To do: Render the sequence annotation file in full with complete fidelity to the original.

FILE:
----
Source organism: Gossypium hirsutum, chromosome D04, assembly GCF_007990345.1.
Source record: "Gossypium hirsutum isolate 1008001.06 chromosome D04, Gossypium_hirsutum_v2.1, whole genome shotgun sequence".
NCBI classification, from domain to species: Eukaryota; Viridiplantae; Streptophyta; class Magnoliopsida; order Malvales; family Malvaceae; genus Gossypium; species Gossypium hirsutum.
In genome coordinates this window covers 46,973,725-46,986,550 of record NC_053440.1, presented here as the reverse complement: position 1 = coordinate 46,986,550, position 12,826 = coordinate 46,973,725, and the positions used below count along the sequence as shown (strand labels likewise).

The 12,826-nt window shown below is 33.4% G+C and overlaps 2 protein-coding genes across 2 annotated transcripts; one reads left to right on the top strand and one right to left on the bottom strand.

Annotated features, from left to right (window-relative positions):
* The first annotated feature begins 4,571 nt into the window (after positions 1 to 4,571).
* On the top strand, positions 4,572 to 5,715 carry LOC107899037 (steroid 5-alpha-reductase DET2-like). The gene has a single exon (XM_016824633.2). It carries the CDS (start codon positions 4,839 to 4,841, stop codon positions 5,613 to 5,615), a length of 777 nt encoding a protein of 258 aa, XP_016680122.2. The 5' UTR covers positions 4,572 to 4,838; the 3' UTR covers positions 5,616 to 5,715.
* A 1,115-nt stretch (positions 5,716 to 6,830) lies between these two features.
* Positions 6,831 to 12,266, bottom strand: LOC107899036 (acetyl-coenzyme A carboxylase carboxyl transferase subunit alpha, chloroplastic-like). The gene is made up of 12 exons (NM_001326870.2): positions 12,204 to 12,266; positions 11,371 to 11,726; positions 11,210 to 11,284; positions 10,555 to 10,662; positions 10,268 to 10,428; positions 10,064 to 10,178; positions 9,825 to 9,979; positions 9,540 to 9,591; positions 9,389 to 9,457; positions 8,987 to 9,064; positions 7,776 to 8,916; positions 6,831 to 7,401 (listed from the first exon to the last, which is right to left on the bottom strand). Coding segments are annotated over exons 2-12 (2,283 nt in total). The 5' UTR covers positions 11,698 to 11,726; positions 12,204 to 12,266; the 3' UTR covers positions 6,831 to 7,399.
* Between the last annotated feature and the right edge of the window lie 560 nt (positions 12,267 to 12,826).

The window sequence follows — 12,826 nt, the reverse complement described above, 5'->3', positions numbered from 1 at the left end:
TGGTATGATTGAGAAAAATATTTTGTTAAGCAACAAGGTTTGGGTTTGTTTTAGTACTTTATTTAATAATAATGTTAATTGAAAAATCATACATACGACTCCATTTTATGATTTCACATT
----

Source organism: Gossypium hirsutum, chromosome D04, assembly GCF_007990345.1.
Source record: "Gossypium hirsutum isolate 1008001.06 chromosome D04, Gossypium_hirsutum_v2.1, whole genome shotgun sequence".
NCBI classification, from domain to species: Eukaryota; Viridiplantae; Streptophyta; class Magnoliopsida; order Malvales; family Malvaceae; genus Gossypium; species Gossypium hirsutum.
In genome coordinates this window covers 46,973,725-46,986,550 of record NC_053440.1, presented here as the reverse complement: position 1 = coordinate 46,986,550, position 12,826 = coordinate 46,973,725, and the positions used below count along the sequence as shown (strand labels likewise).

The 12,826-nt window shown below is 33.4% G+C and overlaps 2 protein-coding genes across 2 annotated transcripts; one reads left to right on the top strand and one right to left on the bottom strand.

Annotated features, from left to right (window-relative positions):
* The first annotated feature begins 4,571 nt into the window (after positions 1 to 4,571).
* On the top strand, positions 4,572 to 5,715 carry LOC107899037 (steroid 5-alpha-reductase DET2-like). The gene has a single exon (XM_016824633.2). It carries the CDS (start codon positions 4,839 to 4,841, stop codon positions 5,613 to 5,615), a length of 777 nt encoding a protein of 258 aa, XP_016680122.2. The 5' UTR covers positions 4,572 to 4,838; the 3' UTR covers positions 5,616 to 5,715.
* A 1,115-nt stretch (positions 5,716 to 6,830) lies between these two features.
* Positions 6,831 to 12,266, bottom strand: LOC107899036 (acetyl-coenzyme A carboxylase carboxyl transferase subunit alpha, chloroplastic-like). The gene is made up of 12 exons (NM_001326870.2): positions 12,204 to 12,266; positions 11,371 to 11,726; positions 11,210 to 11,284; positions 10,555 to 10,662; positions 10,268 to 10,428; positions 10,064 to 10,178; positions 9,825 to 9,979; positions 9,540 to 9,591; positions 9,389 to 9,457; positions 8,987 to 9,064; positions 7,776 to 8,916; positions 6,831 to 7,401 (listed from the first exon to the last, which is right to left on the bottom strand). Coding segments are annotated over exons 2-12 (2,283 nt in total). The 5' UTR covers positions 11,698 to 11,726; positions 12,204 to 12,266; the 3' UTR covers positions 6,831 to 7,399.
* Between the last annotated feature and the right edge of the window lie 560 nt (positions 12,267 to 12,826).

The window sequence follows — 12,826 nt, the reverse complement described above, 5'->3', positions numbered from 1 at the left end:
TGGTATGATTGAGAAAAATATTTTGTTAAGCAACAAGGTTTGGGTTTGTTTTAGTACTTTATTTAATAATAATGTTAATTGAAAAATCATACATACGACTCCATTTTATGATTTCACATT